Changes in remote work policies implicate employers’ bargaining obligations

By Nick Ball
Barran Leibman,
Oregon law firm

As the world continues to adapt in light of the pandemic, deciding which policies to maintain as part of the “new normal” can be complex as employers weigh the unique needs of their businesses. For employers with unionized employees, this process is further complicated by the potential bargaining requirements imposed by labor laws.

Policies affecting the health and safety of employees are mandatory subjects of bargaining under the National Labor Relations Act, which means unionized employers need to assess their obligations before making any adjustments to policies enacted to deal with the pandemic. While it is well established that work conditions related to the health and safety of employees are a mandatory subject of bargaining, whether an employer must actually bargain over changes related to remote work policies can depend on a number of facts specific to an employer and its union.

When determining whether they can act unilaterally to change remote work policies, the first question employers should ask is whether remote work, or similar COVID-19-related policies, are covered by any terms of an existing Collective Bargaining Agreement (“CBA”). If an employer has a CBA that directly addresses the subject, then the analysis will likely end there, and an employer must proceed according to the terms of the CBA. If the CBA is silent on the issue of remote work, whether an employer must bargain on the issue will depend on the presence of a management rights clause in the CBA and the language of that clause. A broad management rights clause could allow employers to unilaterally change their remote work policies.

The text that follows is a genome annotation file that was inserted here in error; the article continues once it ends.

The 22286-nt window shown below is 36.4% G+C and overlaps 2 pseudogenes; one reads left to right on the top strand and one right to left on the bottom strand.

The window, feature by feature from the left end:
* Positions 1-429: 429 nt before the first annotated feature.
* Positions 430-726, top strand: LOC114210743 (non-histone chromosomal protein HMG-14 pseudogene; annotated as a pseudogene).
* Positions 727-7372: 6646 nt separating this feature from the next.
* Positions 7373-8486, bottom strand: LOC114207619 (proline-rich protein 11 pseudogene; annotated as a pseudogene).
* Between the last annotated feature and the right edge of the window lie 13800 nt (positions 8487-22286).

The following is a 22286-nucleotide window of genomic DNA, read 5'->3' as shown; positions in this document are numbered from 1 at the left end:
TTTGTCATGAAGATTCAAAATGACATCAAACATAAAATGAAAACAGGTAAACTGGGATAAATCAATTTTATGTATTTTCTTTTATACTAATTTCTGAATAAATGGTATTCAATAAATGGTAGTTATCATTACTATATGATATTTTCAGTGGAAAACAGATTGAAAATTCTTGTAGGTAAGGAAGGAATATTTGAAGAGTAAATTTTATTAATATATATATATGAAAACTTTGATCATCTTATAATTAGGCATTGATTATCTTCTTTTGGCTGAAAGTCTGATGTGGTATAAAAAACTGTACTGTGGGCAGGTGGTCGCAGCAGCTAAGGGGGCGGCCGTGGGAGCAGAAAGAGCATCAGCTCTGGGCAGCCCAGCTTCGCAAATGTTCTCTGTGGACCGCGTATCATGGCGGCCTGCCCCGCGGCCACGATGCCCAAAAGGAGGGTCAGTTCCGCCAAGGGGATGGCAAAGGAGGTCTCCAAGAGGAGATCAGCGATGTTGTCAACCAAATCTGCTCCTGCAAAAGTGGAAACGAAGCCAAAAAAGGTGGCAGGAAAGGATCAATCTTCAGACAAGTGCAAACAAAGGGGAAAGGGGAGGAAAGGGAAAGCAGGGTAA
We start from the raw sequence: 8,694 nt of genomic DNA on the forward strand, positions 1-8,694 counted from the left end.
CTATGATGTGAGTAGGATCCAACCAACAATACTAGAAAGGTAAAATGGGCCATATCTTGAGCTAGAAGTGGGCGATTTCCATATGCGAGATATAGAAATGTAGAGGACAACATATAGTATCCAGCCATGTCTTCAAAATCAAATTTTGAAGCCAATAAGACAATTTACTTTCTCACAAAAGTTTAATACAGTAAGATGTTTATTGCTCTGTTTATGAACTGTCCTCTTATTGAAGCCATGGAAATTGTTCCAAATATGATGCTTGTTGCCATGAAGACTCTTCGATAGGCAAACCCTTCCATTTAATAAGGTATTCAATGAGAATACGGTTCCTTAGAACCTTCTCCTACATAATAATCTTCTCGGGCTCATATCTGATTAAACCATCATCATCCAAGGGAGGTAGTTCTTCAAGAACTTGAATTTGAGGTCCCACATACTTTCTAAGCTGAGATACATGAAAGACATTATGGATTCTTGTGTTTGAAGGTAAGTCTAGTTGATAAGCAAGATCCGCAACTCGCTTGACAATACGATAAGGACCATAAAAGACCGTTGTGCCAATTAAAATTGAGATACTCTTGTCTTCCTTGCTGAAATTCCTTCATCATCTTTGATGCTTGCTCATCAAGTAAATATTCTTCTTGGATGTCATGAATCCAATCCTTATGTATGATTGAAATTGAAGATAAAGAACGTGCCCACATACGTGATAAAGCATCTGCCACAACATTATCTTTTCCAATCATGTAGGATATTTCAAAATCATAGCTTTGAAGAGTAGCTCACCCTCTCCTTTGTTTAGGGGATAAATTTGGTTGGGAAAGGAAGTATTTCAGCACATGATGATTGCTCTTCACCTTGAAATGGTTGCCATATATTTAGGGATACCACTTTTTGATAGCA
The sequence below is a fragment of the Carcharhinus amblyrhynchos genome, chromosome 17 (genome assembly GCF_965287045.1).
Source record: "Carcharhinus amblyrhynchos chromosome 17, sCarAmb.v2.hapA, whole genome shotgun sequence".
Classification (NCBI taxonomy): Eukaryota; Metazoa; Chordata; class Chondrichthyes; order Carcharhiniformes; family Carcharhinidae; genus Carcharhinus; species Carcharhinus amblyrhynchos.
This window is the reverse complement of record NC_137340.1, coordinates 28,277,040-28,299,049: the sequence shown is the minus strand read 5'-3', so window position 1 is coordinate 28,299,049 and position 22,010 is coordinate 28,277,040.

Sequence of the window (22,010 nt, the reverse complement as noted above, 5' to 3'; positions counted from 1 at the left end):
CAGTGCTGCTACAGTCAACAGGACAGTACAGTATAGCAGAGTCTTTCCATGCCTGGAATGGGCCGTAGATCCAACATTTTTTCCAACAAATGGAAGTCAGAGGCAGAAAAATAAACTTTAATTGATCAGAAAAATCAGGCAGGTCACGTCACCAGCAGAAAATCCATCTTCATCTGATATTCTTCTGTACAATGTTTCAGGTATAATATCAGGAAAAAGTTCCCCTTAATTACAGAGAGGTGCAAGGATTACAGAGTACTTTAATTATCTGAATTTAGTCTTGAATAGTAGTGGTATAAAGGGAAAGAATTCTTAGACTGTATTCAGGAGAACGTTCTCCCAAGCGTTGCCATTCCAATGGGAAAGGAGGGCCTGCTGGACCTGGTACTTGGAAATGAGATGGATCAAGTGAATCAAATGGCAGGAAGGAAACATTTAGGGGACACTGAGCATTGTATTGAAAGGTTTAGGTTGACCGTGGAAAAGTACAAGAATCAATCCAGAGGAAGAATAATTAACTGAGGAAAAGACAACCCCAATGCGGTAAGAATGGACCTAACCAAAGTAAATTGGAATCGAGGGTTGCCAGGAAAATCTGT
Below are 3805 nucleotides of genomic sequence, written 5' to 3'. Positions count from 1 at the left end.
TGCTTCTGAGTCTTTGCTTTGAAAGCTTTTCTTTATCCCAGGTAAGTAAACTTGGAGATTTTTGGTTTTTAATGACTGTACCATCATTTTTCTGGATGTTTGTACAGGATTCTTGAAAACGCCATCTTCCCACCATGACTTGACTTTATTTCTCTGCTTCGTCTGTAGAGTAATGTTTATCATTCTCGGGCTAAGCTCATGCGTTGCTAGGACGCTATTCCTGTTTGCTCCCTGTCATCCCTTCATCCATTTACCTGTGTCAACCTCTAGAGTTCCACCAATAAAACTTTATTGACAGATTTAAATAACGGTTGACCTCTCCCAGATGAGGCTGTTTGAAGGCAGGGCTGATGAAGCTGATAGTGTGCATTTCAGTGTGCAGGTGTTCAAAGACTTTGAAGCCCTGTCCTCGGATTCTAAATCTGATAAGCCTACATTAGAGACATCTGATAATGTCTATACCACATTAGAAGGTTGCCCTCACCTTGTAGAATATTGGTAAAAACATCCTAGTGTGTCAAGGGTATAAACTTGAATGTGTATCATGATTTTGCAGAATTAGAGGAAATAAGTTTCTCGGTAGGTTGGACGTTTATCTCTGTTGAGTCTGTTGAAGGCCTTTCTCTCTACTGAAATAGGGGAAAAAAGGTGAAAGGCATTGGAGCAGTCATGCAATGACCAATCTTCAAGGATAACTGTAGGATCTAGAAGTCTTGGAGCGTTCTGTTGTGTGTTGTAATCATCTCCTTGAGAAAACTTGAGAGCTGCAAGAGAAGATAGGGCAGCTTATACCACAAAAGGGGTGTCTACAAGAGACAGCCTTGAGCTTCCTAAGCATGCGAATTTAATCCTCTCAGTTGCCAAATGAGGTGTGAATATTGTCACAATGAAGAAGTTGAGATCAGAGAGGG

If there is not a current CBA in effect between an employer and a union, then the employer’s obligation to bargain on changes to remote work policies typically depends on their established past practices. For employers who have yet to enter into their first CBA with a certified union, a unilateral change of remote work policies is likely prohibited by the National Labor Relations Act. Before companies with unionized employees make unilateral changes to their remote work policies, we recommend that they thoroughly analyze any bargaining obligations.

For questions regarding your company’s right to make changes to employee policies, contact Nick Ball at 503-276-2150 or [email protected].

Disclaimer: Articles featured on Oregon Report are the creation, responsibility and opinion of the authoring individual or organization which is featured at the top of every article.